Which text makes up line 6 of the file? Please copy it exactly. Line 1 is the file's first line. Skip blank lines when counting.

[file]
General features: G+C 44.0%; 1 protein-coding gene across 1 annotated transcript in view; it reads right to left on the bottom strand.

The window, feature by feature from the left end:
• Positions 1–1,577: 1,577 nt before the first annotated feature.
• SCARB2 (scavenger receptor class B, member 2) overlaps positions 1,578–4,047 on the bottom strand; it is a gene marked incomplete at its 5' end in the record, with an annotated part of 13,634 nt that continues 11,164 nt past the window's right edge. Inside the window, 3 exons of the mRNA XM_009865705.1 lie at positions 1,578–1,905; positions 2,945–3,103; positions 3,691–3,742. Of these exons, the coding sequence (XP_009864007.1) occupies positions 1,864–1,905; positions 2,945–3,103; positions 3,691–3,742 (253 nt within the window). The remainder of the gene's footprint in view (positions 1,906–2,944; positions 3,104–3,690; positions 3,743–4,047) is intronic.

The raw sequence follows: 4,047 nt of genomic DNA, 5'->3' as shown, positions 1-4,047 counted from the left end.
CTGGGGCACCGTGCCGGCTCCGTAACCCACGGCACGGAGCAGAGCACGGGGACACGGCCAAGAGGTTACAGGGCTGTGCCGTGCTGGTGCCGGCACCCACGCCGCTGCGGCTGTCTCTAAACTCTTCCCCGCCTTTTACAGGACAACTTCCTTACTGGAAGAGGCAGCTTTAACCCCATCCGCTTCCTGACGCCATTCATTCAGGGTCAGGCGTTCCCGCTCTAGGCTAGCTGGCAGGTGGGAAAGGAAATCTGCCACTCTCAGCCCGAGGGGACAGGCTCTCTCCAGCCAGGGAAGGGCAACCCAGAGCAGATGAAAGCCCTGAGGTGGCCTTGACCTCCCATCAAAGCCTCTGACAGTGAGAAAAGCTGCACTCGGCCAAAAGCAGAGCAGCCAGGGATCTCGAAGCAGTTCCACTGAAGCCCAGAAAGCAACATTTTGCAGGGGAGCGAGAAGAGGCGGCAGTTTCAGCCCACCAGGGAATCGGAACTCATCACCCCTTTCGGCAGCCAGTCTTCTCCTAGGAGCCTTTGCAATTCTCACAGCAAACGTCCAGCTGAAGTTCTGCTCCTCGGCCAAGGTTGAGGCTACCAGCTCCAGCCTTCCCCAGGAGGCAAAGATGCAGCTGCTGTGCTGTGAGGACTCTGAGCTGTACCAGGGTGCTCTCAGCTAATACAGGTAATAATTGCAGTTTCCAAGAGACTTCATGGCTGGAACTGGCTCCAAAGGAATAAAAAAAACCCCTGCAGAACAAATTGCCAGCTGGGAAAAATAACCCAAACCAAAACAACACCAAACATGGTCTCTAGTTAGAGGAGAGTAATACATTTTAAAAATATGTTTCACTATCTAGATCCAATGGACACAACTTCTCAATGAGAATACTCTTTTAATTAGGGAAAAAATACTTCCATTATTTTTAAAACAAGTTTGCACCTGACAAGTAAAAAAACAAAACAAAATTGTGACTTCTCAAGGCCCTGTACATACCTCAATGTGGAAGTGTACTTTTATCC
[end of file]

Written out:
CTGGGGCACCGTGCCGGCTCCGTAACCCACGGCACGGAGCAGAGCACGGGGACACGGCCAAGAGGTTACAGGGCTGTGCCGTGCTGGTGCCGGCACCCACGCCGCTGCGGCTGTCTCTAAACTCTTCCCCGCCTTTTACAGGACAACTTCCTTACTGGAAGAGGCAGCTTTAACCCCATCCGCTTCCTGACGCCATTCATTCAGGGTCAGGCGTTCCCGCTCTAGGCTAGCTGGCAGGTGGGAAAGGAAATCTGCCACTCTCAGCCCGAGGGGACAGGCTCTCTCCAGCCAGGGAAGGGCAACCCAGAGCAGATGAAAGCCCTGAGGTGGCCTTGACCTCCCATCAAAGCCTCTGACAGTGAGAAAAGCTGCACTCGGCCAAAAGCAGAGCAGCCAGGGATCTCGAAGCAGTTCCACTGAAGCCCAGAAAGCAACATTTTGCAGGGGAGCGAGAAGAGGCGGCAGTTTCAGCCCACCAGGGAATCGGAACTCATCACCCCTTTCGGCAGCCAGTCTTCTCCTAGGAGCCTTTGCAATTCTCACAGCAAACGTCCAGCTGAAGTTCTGCTCCTCGGCCAAGGTTGAGGCTACCAGCTCCAGCCTTCCCCAGGAGGCAAAGATGCAGCTGCTGTGCTGTGAGGACTCTGAGCTGTACCAGGGTGCTCTCAGCTAATACAGGTAATAATTGCAGTTTCCAAGAGACTTCATGGCTGGAACTGGCTCCAAAGGAATAAAAAAAACCCCTGCAGAACAAATTGCCAGCTGGGAAAAATAACCCAAACCAAAACAACACCAAACATGGTCTCTAGTTAGAGGAGAGTAATACATTTTAAAAATATGTTTCACTATCTAGATCCAATGGACACAACTTCTCAATGAGAATACTCTTTTAATTAGGGAAAAAATACTTCCATTATTTTTAAAACAAGTTTGCACCTGACAAGTAAAAAAACAAAACAAAATTGTGACTTCTCAAGGCCCTGTACATACCTCAATGTGGAAGTGTACTTTTATCC